The construction of two kilometres of a 7.7-kilometre linking road of Gazipur Bangabandhu Safari Park has been completed under a development project.
However, these two kilometres have been linked to a project that had not been part of the original scheme of the 7.7km road project.
The cost involved in the construction of each kilometre of the linking road has been estimated at Tk65 lakh.
It therefore follows that the inclusion of the already built road in the project of the forest department has created the scope for the embezzlement of over Tk1.30 crore.
This is but one instance of the misuse of public funds on the part of the Local Government Engineering Department (LGED) in minor works of construction, repair and widening of roads, drains and culverts across the country.
The LGED has so far implemented the all important Urban Infrastructure Development Project (second phase) involving Tk1,258.82 crore in 266 municipalities. Of the amount, Tk1,227.21 crore was spent till December last year.
For its part, the Implementation, Monitoring and Evaluation Department (IMED) at the planning ministry inspected works in six municipalities.
Not maintaining instructions mentioned in original designs, not returning the saved money to the government fund, embezzlement of allotted amounts by mayors, shoddy quality of work, approval of projects without any design, and building of roads and footpaths according to the mayors' whims are the irregularities the IMED found in its study of the road and drainage works in municipalities.
Officials associated with the government's project monitoring agency said their findings in the six municipalities are indicative of how such irregularities in small works lead to massive misuse of public money in a development project involving over Tk1,000 crore.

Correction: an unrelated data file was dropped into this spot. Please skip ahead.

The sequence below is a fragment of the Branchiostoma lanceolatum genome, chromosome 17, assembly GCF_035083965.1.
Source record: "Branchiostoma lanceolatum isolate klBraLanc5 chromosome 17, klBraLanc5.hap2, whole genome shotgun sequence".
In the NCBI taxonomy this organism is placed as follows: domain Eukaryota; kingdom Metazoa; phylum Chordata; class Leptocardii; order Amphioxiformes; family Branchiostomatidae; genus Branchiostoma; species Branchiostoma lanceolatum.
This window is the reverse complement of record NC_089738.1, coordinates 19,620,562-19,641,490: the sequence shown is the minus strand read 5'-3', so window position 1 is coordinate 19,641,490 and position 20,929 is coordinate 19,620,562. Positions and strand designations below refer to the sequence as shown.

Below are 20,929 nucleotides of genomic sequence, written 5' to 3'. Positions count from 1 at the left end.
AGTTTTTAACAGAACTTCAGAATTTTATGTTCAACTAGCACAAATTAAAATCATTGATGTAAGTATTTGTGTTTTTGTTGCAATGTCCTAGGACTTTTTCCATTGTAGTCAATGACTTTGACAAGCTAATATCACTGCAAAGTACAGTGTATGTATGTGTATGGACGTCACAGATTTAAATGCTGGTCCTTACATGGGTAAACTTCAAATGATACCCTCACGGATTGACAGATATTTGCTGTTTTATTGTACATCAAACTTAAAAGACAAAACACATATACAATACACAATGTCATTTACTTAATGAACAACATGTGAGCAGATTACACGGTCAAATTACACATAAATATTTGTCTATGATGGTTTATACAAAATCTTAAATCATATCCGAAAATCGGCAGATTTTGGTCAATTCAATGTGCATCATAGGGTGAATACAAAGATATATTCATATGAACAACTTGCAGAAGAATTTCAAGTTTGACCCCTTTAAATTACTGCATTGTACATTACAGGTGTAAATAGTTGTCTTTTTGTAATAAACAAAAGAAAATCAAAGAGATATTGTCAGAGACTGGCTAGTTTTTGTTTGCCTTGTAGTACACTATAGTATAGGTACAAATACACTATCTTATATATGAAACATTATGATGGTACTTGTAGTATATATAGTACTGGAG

The project, which began in January 2011, was envisaged to end within three and a half years. But, shockingly, it took eight years to be completed, causing an additional drain on the state of Tk76 crore.
Apart from the municipality project, the IMED also inspected works under two more projects, one in Gazipur Safari Park and the other in three hill districts.
The department completed its inspection reports by September.
Gazipur Safari Park
The forest department undertook a project of Tk5.50 crore for widening the 7.7 km Gazipur Safari Park link road.
Of the 7.7 km road, 2.44 km had already been constructed under another project of the LGED.
Therefore, the forest department now does not need to construct that portion of the link road. But as the LGED has not informed the forest department about the portion of the road already completed, the ongoing project of the department continues to include the construction of the entire length of the link road under its plan.
The apprehension is thus that the scope for a misappropriation of Tk1.30 crore has been created by the LGED. An estimated Tk65 lakh will be spent on the construction of a kilometre of the road in question.
At present, work on the construction of 5.26 km of the link road is going on.
Jahidul Kabir, director of the link road widening project, told The Business Standard that though the project is under the authority of the forest department, the LGED has been doing the work on it.
"It has already built more than two kilometres of the road under another project, but the LGED did not inform us about the matter," he said.
"That is why under the original terms of the project, the length of the road was not reduced," he said.
According to Kabir, the project will be revised again and corrective measures will be taken. That will prevent any chances of corruption creeping in, he said.
Corruption in Chittagong Hill Tracts Rural Development Project
The IMED, in its observations, came across a number of irregularities in the Chittagong Hill Tracts Rural Development Project (CHTRDP), Phase-2, in the LGED part of it. The project is being implemented in Rangamati, Khagrachhari and Bandarban.